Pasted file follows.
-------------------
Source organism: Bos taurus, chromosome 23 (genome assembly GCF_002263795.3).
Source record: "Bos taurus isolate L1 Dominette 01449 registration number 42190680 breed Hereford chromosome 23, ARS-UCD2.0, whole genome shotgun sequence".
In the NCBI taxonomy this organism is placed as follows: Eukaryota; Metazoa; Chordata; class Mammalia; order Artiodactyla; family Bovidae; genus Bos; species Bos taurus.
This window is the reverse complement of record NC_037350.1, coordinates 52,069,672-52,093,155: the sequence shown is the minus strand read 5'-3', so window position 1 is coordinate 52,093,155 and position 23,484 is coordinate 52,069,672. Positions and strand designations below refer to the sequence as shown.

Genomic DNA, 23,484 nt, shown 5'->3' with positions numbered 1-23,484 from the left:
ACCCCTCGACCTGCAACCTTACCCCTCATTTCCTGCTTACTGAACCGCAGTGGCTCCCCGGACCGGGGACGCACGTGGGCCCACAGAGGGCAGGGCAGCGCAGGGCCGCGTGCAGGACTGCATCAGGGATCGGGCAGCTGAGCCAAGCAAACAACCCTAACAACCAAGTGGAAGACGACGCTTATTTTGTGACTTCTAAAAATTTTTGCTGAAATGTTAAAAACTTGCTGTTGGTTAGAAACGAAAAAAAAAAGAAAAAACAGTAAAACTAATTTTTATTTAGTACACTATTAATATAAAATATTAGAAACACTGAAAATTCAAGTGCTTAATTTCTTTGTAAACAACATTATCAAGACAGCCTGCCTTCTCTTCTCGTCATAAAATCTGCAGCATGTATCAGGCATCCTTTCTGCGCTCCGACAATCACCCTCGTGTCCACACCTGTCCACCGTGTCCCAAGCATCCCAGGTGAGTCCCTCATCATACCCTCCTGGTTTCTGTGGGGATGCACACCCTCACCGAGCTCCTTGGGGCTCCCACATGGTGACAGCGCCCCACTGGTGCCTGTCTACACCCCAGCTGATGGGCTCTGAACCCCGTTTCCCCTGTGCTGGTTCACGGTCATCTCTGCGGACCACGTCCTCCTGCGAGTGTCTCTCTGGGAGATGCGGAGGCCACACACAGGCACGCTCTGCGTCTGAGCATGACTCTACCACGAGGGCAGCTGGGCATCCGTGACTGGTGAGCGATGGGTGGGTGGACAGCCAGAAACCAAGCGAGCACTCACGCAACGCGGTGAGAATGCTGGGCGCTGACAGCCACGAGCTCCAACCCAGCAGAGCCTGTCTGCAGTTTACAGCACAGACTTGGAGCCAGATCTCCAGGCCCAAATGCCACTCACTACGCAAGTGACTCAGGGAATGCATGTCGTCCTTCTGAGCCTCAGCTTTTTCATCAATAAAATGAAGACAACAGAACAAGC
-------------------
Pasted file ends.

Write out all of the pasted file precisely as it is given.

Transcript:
Source organism: Bos taurus, chromosome 23 (genome assembly GCF_002263795.3).
Source record: "Bos taurus isolate L1 Dominette 01449 registration number 42190680 breed Hereford chromosome 23, ARS-UCD2.0, whole genome shotgun sequence".
In the NCBI taxonomy this organism is placed as follows: Eukaryota; Metazoa; Chordata; class Mammalia; order Artiodactyla; family Bovidae; genus Bos; species Bos taurus.
This window is the reverse complement of record NC_037350.1, coordinates 52,069,672-52,093,155: the sequence shown is the minus strand read 5'-3', so window position 1 is coordinate 52,093,155 and position 23,484 is coordinate 52,069,672. Positions and strand designations below refer to the sequence as shown.

Genomic DNA, 23,484 nt, shown 5'->3' with positions numbered 1-23,484 from the left:
ACCCCTCGACCTGCAACCTTACCCCTCATTTCCTGCTTACTGAACCGCAGTGGCTCCCCGGACCGGGGACGCACGTGGGCCCACAGAGGGCAGGGCAGCGCAGGGCCGCGTGCAGGACTGCATCAGGGATCGGGCAGCTGAGCCAAGCAAACAACCCTAACAACCAAGTGGAAGACGACGCTTATTTTGTGACTTCTAAAAATTTTTGCTGAAATGTTAAAAACTTGCTGTTGGTTAGAAACGAAAAAAAAAAGAAAAAACAGTAAAACTAATTTTTATTTAGTACACTATTAATATAAAATATTAGAAACACTGAAAATTCAAGTGCTTAATTTCTTTGTAAACAACATTATCAAGACAGCCTGCCTTCTCTTCTCGTCATAAAATCTGCAGCATGTATCAGGCATCCTTTCTGCGCTCCGACAATCACCCTCGTGTCCACACCTGTCCACCGTGTCCCAAGCATCCCAGGTGAGTCCCTCATCATACCCTCCTGGTTTCTGTGGGGATGCACACCCTCACCGAGCTCCTTGGGGCTCCCACATGGTGACAGCGCCCCACTGGTGCCTGTCTACACCCCAGCTGATGGGCTCTGAACCCCGTTTCCCCTGTGCTGGTTCACGGTCATCTCTGCGGACCACGTCCTCCTGCGAGTGTCTCTCTGGGAGATGCGGAGGCCACACACAGGCACGCTCTGCGTCTGAGCATGACTCTACCACGAGGGCAGCTGGGCATCCGTGACTGGTGAGCGATGGGTGGGTGGACAGCCAGAAACCAAGCGAGCACTCACGCAACGCGGTGAGAATGCTGGGCGCTGACAGCCACGAGCTCCAACCCAGCAGAGCCTGTCTGCAGTTTACAGCACAGACTTGGAGCCAGATCTCCAGGCCCAAATGCCACTCACTACGCAAGTGACTCAGGGAATGCATGTCGTCCTTCTGAGCCTCAGCTTTTTCATCAATAAAATGAAGACAACAGAACAAGC